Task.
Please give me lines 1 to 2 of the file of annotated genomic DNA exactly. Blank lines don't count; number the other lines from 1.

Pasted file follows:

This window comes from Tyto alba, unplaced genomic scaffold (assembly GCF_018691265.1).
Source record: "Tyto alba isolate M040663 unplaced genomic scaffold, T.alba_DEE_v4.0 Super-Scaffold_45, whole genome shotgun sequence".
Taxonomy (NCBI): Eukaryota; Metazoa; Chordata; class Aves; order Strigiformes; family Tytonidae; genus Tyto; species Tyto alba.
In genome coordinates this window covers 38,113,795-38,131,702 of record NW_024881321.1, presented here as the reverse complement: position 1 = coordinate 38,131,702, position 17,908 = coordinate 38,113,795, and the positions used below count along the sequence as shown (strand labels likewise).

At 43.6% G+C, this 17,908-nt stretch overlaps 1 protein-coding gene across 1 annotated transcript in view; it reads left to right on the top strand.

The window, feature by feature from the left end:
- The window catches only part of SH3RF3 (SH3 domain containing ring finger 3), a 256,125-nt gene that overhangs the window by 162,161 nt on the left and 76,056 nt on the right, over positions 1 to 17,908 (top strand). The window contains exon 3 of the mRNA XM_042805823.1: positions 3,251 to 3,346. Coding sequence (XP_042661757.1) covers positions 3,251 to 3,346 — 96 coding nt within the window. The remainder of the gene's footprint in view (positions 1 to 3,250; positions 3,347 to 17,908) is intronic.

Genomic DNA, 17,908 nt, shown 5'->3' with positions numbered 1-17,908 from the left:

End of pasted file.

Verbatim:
This window comes from Tyto alba, unplaced genomic scaffold (assembly GCF_018691265.1).
Source record: "Tyto alba isolate M040663 unplaced genomic scaffold, T.alba_DEE_v4.0 Super-Scaffold_45, whole genome shotgun sequence".